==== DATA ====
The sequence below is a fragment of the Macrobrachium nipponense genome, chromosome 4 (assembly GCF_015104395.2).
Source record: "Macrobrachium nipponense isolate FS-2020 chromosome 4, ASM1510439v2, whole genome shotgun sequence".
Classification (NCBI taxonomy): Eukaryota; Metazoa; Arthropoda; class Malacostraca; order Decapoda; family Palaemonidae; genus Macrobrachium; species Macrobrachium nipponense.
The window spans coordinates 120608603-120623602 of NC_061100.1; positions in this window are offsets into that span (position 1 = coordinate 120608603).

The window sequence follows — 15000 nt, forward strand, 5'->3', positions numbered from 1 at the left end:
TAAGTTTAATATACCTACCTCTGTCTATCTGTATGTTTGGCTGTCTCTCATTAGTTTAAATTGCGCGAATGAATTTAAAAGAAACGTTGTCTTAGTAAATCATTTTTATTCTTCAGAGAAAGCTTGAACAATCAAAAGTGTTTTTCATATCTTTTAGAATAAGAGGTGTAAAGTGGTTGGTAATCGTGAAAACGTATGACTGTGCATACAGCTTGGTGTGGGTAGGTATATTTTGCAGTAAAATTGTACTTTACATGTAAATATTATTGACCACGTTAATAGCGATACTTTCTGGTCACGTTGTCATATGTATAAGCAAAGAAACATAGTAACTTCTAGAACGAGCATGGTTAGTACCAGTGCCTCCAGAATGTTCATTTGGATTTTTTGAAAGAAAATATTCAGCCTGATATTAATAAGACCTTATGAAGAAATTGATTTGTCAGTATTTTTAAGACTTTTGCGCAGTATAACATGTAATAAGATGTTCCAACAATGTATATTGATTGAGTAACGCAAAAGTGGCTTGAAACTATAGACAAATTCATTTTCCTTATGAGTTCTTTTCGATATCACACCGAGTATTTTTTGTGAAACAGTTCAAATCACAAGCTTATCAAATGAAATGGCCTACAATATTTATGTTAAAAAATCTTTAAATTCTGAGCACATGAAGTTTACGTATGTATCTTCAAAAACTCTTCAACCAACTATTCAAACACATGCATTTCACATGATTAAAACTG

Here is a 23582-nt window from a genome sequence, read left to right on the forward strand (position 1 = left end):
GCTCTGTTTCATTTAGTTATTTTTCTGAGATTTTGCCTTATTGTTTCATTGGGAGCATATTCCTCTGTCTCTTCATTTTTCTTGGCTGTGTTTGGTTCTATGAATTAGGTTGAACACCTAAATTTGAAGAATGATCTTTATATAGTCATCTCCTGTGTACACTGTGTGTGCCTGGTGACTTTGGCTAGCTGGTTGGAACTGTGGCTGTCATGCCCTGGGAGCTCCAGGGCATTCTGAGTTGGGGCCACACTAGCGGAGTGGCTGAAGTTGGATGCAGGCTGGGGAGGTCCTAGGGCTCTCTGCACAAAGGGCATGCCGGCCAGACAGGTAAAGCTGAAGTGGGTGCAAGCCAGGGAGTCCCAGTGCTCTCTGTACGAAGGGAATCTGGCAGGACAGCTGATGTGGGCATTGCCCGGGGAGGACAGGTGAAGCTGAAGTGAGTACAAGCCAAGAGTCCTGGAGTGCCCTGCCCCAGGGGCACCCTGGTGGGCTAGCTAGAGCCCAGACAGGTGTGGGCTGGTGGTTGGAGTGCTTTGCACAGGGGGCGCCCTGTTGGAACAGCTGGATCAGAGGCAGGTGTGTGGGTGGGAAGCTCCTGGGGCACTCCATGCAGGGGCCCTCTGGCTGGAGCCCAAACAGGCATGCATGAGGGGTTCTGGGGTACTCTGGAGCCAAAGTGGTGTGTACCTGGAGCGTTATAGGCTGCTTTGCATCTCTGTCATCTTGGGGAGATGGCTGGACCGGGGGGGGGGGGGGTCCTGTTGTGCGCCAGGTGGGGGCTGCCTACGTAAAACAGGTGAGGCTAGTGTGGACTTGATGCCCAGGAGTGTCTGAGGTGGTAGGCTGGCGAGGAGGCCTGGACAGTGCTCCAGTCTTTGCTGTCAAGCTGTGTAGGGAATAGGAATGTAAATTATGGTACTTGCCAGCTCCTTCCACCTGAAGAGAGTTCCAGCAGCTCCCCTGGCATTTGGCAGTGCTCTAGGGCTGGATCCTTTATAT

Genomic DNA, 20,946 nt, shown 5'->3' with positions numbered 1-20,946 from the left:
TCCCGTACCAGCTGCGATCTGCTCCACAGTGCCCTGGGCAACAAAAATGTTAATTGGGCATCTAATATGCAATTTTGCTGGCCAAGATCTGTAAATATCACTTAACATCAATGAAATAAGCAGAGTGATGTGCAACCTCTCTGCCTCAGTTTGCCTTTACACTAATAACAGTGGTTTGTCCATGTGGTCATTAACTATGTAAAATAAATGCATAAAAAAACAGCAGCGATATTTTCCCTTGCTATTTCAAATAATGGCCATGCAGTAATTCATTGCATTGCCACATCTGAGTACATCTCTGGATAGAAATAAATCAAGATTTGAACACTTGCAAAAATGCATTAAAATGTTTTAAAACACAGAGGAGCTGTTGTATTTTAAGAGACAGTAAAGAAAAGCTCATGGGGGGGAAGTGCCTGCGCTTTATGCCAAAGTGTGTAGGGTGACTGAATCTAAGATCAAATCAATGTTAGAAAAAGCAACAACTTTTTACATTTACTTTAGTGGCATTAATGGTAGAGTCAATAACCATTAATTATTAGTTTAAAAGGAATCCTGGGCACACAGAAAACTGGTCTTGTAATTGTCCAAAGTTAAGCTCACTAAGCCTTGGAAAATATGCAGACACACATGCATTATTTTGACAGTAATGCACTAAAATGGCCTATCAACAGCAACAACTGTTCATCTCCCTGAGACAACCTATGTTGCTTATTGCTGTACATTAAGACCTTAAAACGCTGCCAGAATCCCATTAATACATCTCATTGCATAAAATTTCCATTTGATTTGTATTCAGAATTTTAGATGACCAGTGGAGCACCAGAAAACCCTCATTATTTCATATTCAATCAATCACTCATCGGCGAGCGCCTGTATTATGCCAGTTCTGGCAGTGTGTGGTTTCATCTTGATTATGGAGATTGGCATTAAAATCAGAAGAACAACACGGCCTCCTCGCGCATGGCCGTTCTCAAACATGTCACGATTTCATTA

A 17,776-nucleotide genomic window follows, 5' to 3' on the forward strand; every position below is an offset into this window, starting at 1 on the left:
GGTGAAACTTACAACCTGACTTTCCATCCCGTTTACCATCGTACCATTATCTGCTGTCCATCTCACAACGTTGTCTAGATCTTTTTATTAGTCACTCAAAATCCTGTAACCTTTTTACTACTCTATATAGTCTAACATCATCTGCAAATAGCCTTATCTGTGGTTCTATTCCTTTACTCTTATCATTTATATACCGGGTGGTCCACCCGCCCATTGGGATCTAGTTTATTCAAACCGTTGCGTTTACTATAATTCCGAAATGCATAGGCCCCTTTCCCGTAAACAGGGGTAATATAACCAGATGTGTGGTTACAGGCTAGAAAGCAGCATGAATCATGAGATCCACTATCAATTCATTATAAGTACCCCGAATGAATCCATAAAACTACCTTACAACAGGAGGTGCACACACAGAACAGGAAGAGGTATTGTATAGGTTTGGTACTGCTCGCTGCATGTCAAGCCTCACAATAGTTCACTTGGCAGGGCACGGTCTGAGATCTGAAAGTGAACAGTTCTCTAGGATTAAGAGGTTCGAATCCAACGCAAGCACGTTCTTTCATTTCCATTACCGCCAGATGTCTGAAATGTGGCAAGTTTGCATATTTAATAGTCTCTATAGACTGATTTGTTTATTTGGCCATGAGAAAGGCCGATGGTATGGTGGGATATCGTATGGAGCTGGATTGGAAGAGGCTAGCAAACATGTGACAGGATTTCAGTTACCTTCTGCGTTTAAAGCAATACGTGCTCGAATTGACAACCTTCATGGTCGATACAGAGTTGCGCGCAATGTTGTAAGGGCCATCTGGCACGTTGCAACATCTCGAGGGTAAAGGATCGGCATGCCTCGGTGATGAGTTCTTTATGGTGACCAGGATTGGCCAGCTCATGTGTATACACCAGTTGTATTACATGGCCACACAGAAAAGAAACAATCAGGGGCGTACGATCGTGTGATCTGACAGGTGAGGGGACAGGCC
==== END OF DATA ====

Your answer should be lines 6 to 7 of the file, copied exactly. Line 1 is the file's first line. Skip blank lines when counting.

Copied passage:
TAAGTTTAATATACCTACCTCTGTCTATCTGTATGTTTGGCTGTCTCTCATTAGTTTAAATTGCGCGAATGAATTTAAAAGAAACGTTGTCTTAGTAAATCATTTTTATTCTTCAGAGAAAGCTTGAACAATCAAAAGTGTTTTTCATATCTTTTAGAATAAGAGGTGTAAAGTGGTTGGTAATCGTGAAAACGTATGACTGTGCATACAGCTTGGTGTGGGTAGGTATATTTTGCAGTAAAATTGTACTTTACATGTAAATATTATTGACCACGTTAATAGCGATACTTTCTGGTCACGTTGTCATATGTATAAGCAAAGAAACATAGTAACTTCTAGAACGAGCATGGTTAGTACCAGTGCCTCCAGAATGTTCATTTGGATTTTTTGAAAGAAAATATTCAGCCTGATATTAATAAGACCTTATGAAGAAATTGATTTGTCAGTATTTTTAAGACTTTTGCGCAGTATAACATGTAATAAGATGTTCCAACAATGTATATTGATTGAGTAACGCAAAAGTGGCTTGAAACTATAGACAAATTCATTTTCCTTATGAGTTCTTTTCGATATCACACCGAGTATTTTTTGTGAAACAGTTCAAATCACAAGCTTATCAAATGAAATGGCCTACAATATTTATGTTAAAAAATCTTTAAATTCTGAGCACATGAAGTTTACGTATGTATCTTCAAAAACTCTTCAACCAACTATTCAAACACATGCATTTCACATGATTAAAACTG

Here is a 23582-nt window from a genome sequence, read left to right on the forward strand (position 1 = left end):